The Working Waterfront

Tourism industry adapted, but more help needed


Greg Dugal
Posted 2020-07-28
Last Modified 2020-10-04

As COVID-19 spread around the world, it found its way into every nook and cranny of society, and into the very fabric of Maine. And tourism—welcoming visitors from out of state, and encouraging our residents to enjoy all we have to offer—was impacted in unprecedented ways.

Over the next few months many restaurants closed, with take-out, curbside, and delivery the only option available for the rest. HospitalityMaine worked diligently with other groups and state government to institute new restaurant ideas, such as takeout beer and wine, followed by growlers for takeout and cocktails to go. It was a true private-public partnership that we will always be proud of.

Next came the shuttering of hotels on April 5, with only essential workers allowed as guests until May 31. While many seasonal hotels did not even open, for year-round properties, it was two months of some to no business and financial crises were born.

Amidst all of this angst, HospitalityMaine worked closely with Sen. Susan Collins and her staff on the details of the Paycheck Protection Program (PPP), that so many of our small hospitality businesses accessed, both along the coast and in the state’s interior. Fortunately, this program still has $130 billion in funds.

The deadline to apply has been extended and efforts are being made to help afflicted businesses access a second round of financial assistance from PPP, with additional legislation.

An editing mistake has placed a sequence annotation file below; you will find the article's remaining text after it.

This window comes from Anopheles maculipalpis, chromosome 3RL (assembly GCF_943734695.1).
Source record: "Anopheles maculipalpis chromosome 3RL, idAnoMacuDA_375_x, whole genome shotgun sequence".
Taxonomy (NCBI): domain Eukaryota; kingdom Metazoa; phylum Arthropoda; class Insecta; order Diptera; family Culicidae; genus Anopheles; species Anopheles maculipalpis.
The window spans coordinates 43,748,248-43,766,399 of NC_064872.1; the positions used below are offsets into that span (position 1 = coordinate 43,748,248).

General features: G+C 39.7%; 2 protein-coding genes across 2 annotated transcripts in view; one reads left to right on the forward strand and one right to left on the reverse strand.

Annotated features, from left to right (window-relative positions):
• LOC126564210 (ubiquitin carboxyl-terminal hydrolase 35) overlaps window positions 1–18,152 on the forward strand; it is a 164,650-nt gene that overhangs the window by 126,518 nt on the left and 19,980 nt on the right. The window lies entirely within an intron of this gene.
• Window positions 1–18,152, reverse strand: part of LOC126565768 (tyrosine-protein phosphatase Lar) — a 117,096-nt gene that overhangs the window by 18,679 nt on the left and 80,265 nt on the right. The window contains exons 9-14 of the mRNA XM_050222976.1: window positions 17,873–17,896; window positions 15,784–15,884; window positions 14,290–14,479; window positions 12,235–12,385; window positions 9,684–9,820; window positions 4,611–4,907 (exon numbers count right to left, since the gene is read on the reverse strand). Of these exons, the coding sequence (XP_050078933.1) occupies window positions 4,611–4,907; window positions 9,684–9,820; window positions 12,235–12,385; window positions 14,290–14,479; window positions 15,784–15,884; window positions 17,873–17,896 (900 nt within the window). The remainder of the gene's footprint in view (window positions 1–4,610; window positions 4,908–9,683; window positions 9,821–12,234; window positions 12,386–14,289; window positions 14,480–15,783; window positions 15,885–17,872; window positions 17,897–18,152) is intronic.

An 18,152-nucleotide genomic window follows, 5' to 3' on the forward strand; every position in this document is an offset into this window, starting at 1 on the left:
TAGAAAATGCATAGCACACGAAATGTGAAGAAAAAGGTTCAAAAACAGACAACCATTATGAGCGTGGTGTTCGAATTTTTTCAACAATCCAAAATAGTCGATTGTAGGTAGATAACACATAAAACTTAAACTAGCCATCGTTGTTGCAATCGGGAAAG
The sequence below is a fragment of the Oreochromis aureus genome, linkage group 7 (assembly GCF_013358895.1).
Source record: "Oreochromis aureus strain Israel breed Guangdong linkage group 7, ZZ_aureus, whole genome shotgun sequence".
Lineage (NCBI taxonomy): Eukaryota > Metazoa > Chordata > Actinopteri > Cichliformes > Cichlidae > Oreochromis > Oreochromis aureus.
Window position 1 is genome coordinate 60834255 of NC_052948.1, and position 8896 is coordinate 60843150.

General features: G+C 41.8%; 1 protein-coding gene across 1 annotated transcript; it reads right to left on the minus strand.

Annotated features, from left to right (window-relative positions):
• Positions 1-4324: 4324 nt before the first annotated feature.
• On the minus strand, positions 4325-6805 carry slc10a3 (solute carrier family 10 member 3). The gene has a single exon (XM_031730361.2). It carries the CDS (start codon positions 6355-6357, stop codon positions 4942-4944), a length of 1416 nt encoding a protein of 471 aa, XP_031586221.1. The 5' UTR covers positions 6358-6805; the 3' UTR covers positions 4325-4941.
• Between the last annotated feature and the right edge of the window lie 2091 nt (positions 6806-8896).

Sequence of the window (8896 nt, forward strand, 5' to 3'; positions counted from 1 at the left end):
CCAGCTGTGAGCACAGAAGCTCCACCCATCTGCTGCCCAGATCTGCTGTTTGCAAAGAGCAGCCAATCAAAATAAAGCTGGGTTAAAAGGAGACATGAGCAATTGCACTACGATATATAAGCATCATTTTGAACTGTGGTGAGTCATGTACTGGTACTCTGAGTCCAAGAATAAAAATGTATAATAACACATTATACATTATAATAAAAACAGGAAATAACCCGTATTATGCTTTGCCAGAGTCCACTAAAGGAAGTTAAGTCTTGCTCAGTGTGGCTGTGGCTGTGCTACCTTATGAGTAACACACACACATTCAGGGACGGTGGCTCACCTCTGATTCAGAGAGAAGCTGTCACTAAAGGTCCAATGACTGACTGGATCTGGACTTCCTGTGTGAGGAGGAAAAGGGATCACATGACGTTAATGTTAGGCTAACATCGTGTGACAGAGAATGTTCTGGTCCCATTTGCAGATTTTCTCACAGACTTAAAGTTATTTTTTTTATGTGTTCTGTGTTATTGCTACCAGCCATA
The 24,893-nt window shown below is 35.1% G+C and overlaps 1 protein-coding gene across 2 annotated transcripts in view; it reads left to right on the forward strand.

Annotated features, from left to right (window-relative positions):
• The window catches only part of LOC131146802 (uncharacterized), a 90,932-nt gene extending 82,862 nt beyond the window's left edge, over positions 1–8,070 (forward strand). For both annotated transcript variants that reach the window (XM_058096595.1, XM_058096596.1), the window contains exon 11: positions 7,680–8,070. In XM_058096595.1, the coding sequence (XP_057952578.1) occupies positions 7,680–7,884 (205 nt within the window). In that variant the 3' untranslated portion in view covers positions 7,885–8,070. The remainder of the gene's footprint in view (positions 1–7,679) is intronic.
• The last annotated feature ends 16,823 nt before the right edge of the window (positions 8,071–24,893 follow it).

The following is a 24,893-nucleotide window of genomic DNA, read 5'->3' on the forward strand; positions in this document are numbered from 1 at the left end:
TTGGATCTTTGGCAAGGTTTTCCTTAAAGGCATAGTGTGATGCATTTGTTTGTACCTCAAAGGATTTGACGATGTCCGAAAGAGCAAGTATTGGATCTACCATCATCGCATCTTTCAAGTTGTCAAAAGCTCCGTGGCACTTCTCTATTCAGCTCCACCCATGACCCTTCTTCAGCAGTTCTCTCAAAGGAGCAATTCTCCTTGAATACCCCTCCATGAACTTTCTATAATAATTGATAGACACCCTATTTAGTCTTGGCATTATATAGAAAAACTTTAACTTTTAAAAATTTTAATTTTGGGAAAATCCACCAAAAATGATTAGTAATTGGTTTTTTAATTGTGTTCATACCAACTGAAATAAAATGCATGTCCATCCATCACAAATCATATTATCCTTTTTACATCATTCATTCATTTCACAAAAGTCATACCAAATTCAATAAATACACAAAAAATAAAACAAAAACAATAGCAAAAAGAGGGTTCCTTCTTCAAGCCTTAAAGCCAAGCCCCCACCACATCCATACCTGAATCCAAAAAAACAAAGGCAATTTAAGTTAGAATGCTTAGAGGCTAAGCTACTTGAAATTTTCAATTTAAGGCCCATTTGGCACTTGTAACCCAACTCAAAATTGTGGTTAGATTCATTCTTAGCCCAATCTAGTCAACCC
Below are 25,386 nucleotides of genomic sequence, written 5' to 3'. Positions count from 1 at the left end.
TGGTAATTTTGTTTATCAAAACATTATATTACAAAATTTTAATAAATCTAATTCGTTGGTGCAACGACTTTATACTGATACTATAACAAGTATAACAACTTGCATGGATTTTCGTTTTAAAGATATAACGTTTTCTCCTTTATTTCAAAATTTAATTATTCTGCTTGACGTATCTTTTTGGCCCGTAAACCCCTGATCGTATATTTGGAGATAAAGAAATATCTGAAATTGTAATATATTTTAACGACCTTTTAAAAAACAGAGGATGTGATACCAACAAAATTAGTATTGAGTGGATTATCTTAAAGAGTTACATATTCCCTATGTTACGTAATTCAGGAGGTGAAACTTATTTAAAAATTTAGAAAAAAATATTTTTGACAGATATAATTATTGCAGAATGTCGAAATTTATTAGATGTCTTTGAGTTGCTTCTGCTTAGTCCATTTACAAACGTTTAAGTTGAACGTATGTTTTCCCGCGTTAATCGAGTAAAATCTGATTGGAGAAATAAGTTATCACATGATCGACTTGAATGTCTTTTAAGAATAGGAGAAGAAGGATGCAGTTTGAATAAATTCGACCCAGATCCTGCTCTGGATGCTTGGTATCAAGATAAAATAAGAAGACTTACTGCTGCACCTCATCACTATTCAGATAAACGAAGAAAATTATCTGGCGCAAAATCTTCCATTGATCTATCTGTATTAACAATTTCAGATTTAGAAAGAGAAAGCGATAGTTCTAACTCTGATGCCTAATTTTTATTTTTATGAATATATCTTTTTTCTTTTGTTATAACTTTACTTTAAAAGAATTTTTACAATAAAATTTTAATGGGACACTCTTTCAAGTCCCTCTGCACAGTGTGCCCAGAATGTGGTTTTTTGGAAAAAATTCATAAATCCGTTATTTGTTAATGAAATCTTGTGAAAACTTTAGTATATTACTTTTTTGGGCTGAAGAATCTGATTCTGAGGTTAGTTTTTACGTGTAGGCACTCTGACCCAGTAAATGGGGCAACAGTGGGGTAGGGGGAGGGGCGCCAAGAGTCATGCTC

But more help is needed for the tourism sector, which, in a normal year in the state’s eight coastal counties, accounts for more than $1.2 billion in taxable lodging and restaurant sales.

The Maine Hospitality and Tourism Alliance, with HospitalityMaine as a charter member, has proposed to state government a recovery fund of $800 million to help stem the losses in the tourism, hospitality, and retail industries.

As it became time to think about reopening Maine’s economy, HospitalityMaine stepped up, in the person of Steve Hewins, to help craft the checklists that would allow the restaurant and lodging industry to open and to increase the gathering size from ten to 50 individuals. While we were busy working on providing this information to the agency in charge, the Department of Economic and Community Development, we enlisted the help of the Maine Community College system to create curriculum to train hospitality workers and owners in the art of providing COVID-19-safe meals and accommodations. Each trained employee receives a micro-credential or badge from Eastern Maine Community College and a certificate from HospitalityMaine.

Through February of this year, Maine’s hospitality industry was up 12 percent and on pace to achieve our 11th straight record year. Restaurant closures and people limiting travel resulted in a reduction in taxable sales at restaurants of 35 percent and hotels of 46 percent for the month of March.

In April, the numbers showed restaurants down 58 percent and hotels down 80 percent. May and June taxable sales numbers have not been released by Maine Revenue Services but more of the same is expected.

The hospitality industry contributes $350 million a year to the general fund. This year it could be half that amount. HospitalityMaine commissioned a study by the University of Maine that projects the industry to lose $2.4 billion in revenue and over 30,000 jobs in 2020 alone.

It will be years before the industry makes a full recovery.

Greg Dugal is director of government affairs for Hospitality Maine.